PDA

View Full Version : Need help.. what are these pipes in the photo??



han405
12-17-2010, 01:05 PM
:confused:

Please let me know.. I can't even figure out what aircraft this is.. besides it's WW2 German one..

pdf27
12-17-2010, 04:35 PM
Probably for laying smoke - I've not seen that on any WW2 aircraft, but the early Tiger Moths used for skywriting had exhaust pipes running the entire length of the fuselage and exhausting under the tail. You mix in certain chemicals (I'm not sure exactly what) to the hot exhaust gases and get a thick white smoke...

han405
12-18-2010, 12:37 PM
Probably for laying smoke - I've not seen that on any WW2 aircraft, but the early Tiger Moths used for skywriting had exhaust pipes running the entire length of the fuselage and exhausting under the tail. You mix in certain chemicals (I'm not sure exactly what) to the hot exhaust gases and get a thick white smoke...

Wow, for laying smoke, that's interesting. do you think zee germans did that? I wonder..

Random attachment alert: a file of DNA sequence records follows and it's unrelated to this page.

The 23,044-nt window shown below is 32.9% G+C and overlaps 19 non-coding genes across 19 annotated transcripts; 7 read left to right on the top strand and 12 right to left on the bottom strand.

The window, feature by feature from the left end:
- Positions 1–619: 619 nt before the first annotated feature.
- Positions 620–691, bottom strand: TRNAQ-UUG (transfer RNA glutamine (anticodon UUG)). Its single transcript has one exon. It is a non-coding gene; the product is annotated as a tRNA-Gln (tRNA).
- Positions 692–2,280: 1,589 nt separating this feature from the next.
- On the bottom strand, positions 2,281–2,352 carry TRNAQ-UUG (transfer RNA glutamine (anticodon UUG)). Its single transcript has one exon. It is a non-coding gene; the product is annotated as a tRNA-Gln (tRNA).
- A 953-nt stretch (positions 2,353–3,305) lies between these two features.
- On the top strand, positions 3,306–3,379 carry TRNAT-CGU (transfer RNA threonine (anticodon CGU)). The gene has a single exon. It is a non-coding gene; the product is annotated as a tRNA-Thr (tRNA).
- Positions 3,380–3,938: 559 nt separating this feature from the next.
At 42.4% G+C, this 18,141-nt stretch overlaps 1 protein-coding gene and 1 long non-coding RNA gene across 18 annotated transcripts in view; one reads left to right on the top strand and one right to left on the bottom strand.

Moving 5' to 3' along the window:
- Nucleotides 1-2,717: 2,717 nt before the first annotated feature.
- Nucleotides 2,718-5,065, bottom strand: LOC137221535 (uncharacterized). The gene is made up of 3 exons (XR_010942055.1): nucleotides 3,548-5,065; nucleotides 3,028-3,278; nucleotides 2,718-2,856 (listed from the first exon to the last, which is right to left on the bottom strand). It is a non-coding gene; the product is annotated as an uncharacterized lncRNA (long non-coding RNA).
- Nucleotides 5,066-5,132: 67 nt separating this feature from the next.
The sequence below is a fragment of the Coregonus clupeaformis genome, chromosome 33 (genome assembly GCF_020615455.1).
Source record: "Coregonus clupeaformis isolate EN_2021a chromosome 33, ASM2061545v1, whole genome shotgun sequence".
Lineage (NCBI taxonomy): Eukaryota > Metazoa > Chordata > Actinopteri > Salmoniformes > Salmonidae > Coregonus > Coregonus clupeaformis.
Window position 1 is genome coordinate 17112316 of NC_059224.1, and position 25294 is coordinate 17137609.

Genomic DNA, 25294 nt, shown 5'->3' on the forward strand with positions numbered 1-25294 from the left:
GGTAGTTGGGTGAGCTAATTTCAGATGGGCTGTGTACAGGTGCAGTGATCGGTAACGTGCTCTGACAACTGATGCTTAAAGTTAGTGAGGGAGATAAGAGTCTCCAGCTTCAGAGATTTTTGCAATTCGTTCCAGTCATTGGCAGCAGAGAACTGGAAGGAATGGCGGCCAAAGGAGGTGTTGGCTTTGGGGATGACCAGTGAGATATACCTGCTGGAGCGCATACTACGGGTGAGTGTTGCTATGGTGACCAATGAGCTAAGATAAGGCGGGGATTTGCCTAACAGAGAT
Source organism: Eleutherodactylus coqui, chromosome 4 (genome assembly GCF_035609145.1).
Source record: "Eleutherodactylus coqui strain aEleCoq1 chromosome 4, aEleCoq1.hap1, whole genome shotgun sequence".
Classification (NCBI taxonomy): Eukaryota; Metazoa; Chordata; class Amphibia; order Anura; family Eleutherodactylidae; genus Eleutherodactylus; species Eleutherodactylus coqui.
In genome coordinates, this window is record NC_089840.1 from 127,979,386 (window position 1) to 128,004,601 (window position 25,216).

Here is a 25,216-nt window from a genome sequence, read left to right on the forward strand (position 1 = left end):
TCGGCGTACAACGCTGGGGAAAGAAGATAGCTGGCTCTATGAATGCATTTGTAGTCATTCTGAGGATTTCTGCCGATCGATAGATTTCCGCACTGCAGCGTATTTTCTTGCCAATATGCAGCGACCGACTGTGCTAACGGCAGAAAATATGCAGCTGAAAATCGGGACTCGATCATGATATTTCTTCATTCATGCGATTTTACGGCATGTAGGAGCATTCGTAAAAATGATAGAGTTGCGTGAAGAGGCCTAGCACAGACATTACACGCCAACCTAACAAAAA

pdf27
12-18-2010, 12:42 PM
They will at least have tried it - lots of experiments like that were tried, whether it ever got used in anger is another matter...

Rising Sun*
12-19-2010, 06:21 AM
Another possibility is laying poison gas.

han405
12-19-2010, 01:32 PM
Another possibility is laying poison gas.

I like that. (the response, not laying gas.) However, I know the jap's unit 731 used underwing pods for laying gas and virus from Zeros.

Wizard
12-19-2010, 06:41 PM
They will at least have tried it - lots of experiments like that were tried, whether it ever got used in anger is another matter...

I have seen pictures of smoke screens laid by aircraft in New Guinea in conjunction with MacArhur's airborne assault at Nadzab, so I know the US at least used aircraft laid smoke screens "in anger". The screens at Nadzab were laid by A-20 bombers each equipped with four M-10 smoke tanks mounted under their wings.

See; http://en.wikipedia.org/wiki/Landing_at_Nadzab

I have also read that the US Navy had the ability to mount smoke generators under the wings of some battleship and cruiser spotter planes for laying aerial smoke screens at sea. Whether or not these were ever used in actual battles I do not know.